I love Christian historical fiction. Truth be told, I might have been born a few decades too late. Whether mystery or romance, all my books have a happily ever after. I love learning about the people and events that shaped our history, and I enjoy passing along that knowledge through stories rather than textbooks. History is often more palatable when it comes alive through the characters. I also enjoy showing how God is part of our everyday lives, and how He is there during the good and the bad times.

Why do you write?

I can’t remember when I wasn’t writing. My parents gave me a notebook and package of pens when I was around 7 or 8 years old, and I’ve been scribbling ever since. Writing feeds me. It’s my happy place. I’m an extrovert, but I can spend hours at the keyboard with my imaginary friends. I would write even if I couldn’t/didn’t publish. The process of putting together a story makes my heart sing.

Who is your main character, and how did you choose that name?

Daria Burke was chosen by looking at registers of people who lived in Rhode Island during the 1840s when she was born. I combined a couple of names to come up with hers. For Ewan I went to Scottish sites to find him.

What is your work schedule like when you’re writing a book?

I have a full-time job, so most days I’m at my writing desk by 6:00 AM, having showered and done my devotions. I write for about ninety minutes, then head to work. I’m an outliner, which helps me get writing as soon as I sit down. I don’t have to spend time thinking about what to write. One day a week I work a late shift, so I’m able to write until almost noon that day. My research and social media are done over the weekends.

What is the hardest part of being an author?

Balancing all of the administrative parts of being a writer is challenging, from book production to marketing and everything in between. I’m not as good at those sorts of things, so they take longer. I have help from editors and cover designers, but there are lots of decisions that must get made and sometimes I feel ill-prepared to make them.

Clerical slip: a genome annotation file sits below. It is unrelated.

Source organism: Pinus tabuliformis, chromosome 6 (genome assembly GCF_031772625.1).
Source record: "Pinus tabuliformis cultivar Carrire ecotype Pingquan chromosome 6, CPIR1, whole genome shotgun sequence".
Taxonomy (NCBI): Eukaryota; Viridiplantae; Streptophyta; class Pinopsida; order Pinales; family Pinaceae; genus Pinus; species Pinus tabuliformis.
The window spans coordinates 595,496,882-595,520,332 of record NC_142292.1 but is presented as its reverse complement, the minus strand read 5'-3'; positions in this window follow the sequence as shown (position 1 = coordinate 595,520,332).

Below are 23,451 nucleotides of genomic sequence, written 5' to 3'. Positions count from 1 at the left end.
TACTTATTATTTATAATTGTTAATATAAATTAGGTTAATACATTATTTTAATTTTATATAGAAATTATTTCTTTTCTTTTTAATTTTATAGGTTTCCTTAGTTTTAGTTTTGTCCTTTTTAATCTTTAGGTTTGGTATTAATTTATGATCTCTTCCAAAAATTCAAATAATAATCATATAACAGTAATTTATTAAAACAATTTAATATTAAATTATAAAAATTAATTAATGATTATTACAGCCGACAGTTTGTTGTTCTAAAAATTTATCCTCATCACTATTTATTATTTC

What’s the best part of your author’s life?

The writing community, both authors and readers, is the best part. As mentioned, I’m an extrovert, so I love the fact that social media has allowed me to meet like-minded (booky) people from all over the world. I have friends whom I may never meet in person, but we are incredibly close. I love interacting with readers, because I’m also a reader (probably first and foremost), so I get to discover new-to-me authors. FB parties are one of my favorite activities. We play games, talk about everything and nothing. True fellowship without agenda. Readers are encouraging and supportive and a blessing to me.

What’s one thing your readers should know about you?

I moved several times while growing up and attended three high schools, meeting my future husband at the last one.

What is your favorite pastime?

Doing just about anything outside, but my favorite activities are kayaking in the summer and snow shoeing in the winter.

Do you have other books? We’d love to know.

Daria’s Duke is my twenty-fifth book. My twenty-sixth, A Family for Hazel is coming out in October 2021. Fifteen of my novels are set during WWII, one of my favorite eras to set a story. The others are primarily set in the 1870s in the western territories, some mail-order brides, some marriage of convenience, and a couple in a series about female gold prospectors.

What are you working on now?

I finished my last manuscript for 2021, so I’m preparing my 2022 books. Early in the year I have two Mail-Order Bride books coming out, then toward the end I’m in two multi-author projects, one of which features runaway brides, and the other is Thanksgiving through the ages. I’ve only just started planning, so I have lots of snippets of ideas floating around in my head and on paper. I’d like to corral at least one of the stories by October so I can begin writing.

Website/Blog: http://www.lindashentonmatchett.com/

Link to book: http://www.amazon.com/dp/B09BLSX7KL

Social Media Links:

Facebook: http://www.facebook.com/LindaShentonMatchettAuthor

Newsletter signup: https://mailchi.mp/74bb7b34c9c2/lindashentonmatchettnewsletter

Pinterest: http://www.pinterest.com/lindasmatchett

Bookbub: https://www.bookbub.com/authors/linda-shenton-matchett

YouTube Moments in History: https://www.youtube.com/channel/UC4b-o_6cD8HkHNyFP-wZwJg?view_as=subscriber